An early-morning walk is a blessing for the whole day.
New Year’s resolutions: they’re a lot to live up to. Challenging yourself to enact positive change in your life is always daunting – whether it’s resolving to lose weight or to embrace a dream. But what if you could adopt one activity into your life that would help you achieve all your goals for the New Year? That’s right, just one – this year, we want you to get outdoors! Step outside. Breathe in the air. Feel the cool breeze. Take a walk. Ski. Skate. Hike. Explore nature. Experience the wonders of Canada in the wintertime. Let Mother Nature be the voice encouraging you to stick to your resolution.
Make the pledge
This year, resolve to:
- Live a little leaner. According to Health Canada guidelines, one in four Canadians are obese. It’s not just holiday feasts causing the problem, it’s a lifestyle issue. Thankfully, there are simple things you can do to have immediate impact on your physical health. Take a walk for example. A 160-pound person walking at a quick pace of 3.5 mph can easily burn 277 calories an hour. If you want to step it up a notch, hit the trails; hiking will burn 438 calories per hour. An incentive to get outside, why not track the wildlife you see using our iNaturalist app.
- Motivate your children to be active. Only 7% of Canadian youth and children meet their daily physical activity requirements. The result: record rates of children with asthma, obesity and ADHD. Lead by example! This winter, try snowshoeing, skiing or searching for wildlife tracks in the snow. A great way to encourage your children to enjoy natural experiences is through our Wild Family Nature Club program.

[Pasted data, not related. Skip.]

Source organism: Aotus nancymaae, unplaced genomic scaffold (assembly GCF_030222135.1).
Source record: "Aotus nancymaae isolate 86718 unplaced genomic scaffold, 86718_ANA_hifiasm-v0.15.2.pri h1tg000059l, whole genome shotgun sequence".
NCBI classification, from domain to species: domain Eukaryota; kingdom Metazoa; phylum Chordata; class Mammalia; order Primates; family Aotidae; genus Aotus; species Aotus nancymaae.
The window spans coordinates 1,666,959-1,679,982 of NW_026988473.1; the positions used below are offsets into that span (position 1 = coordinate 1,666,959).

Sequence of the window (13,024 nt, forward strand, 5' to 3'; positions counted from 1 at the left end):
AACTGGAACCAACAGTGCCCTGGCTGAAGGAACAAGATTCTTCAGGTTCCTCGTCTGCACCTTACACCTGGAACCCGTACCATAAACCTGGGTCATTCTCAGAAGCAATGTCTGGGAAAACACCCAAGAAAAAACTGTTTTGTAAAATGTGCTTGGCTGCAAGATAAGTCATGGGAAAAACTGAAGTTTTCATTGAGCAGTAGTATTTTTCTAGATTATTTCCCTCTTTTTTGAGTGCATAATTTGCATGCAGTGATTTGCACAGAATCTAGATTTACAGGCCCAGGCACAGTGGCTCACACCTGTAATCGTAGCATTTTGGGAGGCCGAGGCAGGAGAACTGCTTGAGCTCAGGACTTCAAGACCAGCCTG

- Love yourself a little more. One U.K. study found that when people got out into the fresh air and enjoyed green spaces during exercise, 60% of them felt more confident during the first five minutes of their workout. That confidence lasted the entire duration of their sweat-a-thon. People who exercised outdoors also have a lower risk of poor mental health. You can always take a Walk For Wildlife.
- Keep your cool when deadlines loom. Stressed out at work? A University of Essex study found that doing physical activity outside can drive down tension, anger and anxiety. Try to do more of your regular activity outside. Get outside on your lunch break. Take your laptop out to the picnic table to finish your report or hold a “moving meeting” and chat about a project while walking with your co-worker. When all else fails, we recommend you try gardening to ease the stress.
- Heart your heart. Between the vitamin D you get from the sun’s rays to the huffing and puffing from walking outside, you’ll lower bad cholesterol, amp up good cholesterol, keep your blood pressure in check and potentially reduce your risk of getting type 2 diabetes by as much as 50%. Moreover, a study reported in Stroke: Journal of the American Heart Association found that women who walked for two or more hours a week or women who had a quick pace had lower risk of stroke than women who were sedentary and walked at a slower pace. If you need something to inspire you to get outside, bring a camera and enter our Reflections of Nature photo contest.
- Give the Energizer Bunny a run for its money. Getting outside during the day can help to reset your circadian rhythm (your body’s internal clock that tells it to wake and sleep according to the rising and setting of the sun), helping to keep your energy up. Perhaps you can try to match the daily distance travelled by one of the leatherback turtles we’re tracking in our Great Canadian Turtle Race. Good luck with that!